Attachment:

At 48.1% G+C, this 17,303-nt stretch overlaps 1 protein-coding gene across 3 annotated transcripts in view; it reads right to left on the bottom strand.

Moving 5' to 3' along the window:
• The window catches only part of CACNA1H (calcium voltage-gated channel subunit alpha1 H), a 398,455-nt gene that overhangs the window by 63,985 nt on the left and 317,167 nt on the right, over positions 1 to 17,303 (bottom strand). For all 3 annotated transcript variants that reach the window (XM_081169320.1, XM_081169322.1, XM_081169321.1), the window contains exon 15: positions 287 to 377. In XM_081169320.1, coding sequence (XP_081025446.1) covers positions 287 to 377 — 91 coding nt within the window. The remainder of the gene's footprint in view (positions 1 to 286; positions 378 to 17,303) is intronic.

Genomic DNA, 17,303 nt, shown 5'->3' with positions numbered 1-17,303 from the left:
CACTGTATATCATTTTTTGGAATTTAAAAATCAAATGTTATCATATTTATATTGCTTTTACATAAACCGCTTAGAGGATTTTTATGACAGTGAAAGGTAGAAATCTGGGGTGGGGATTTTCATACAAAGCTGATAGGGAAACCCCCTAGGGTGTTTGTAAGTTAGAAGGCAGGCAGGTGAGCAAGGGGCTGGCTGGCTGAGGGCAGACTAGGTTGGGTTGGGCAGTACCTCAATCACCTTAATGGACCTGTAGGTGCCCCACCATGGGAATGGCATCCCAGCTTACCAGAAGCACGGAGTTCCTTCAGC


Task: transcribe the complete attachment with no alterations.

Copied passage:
At 48.1% G+C, this 17,303-nt stretch overlaps 1 protein-coding gene across 3 annotated transcripts in view; it reads right to left on the bottom strand.

Moving 5' to 3' along the window:
• The window catches only part of CACNA1H (calcium voltage-gated channel subunit alpha1 H), a 398,455-nt gene that overhangs the window by 63,985 nt on the left and 317,167 nt on the right, over positions 1 to 17,303 (bottom strand). For all 3 annotated transcript variants that reach the window (XM_081169320.1, XM_081169322.1, XM_081169321.1), the window contains exon 15: positions 287 to 377. In XM_081169320.1, coding sequence (XP_081025446.1) covers positions 287 to 377 — 91 coding nt within the window. The remainder of the gene's footprint in view (positions 1 to 286; positions 378 to 17,303) is intronic.

Genomic DNA, 17,303 nt, shown 5'->3' with positions numbered 1-17,303 from the left:
CACTGTATATCATTTTTTGGAATTTAAAAATCAAATGTTATCATATTTATATTGCTTTTACATAAACCGCTTAGAGGATTTTTATGACAGTGAAAGGTAGAAATCTGGGGTGGGGATTTTCATACAAAGCTGATAGGGAAACCCCCTAGGGTGTTTGTAAGTTAGAAGGCAGGCAGGTGAGCAAGGGGCTGGCTGGCTGAGGGCAGACTAGGTTGGGTTGGGCAGTACCTCAATCACCTTAATGGACCTGTAGGTGCCCCACCATGGGAATGGCATCCCAGCTTACCAGAAGCACGGAGTTCCTTCAGC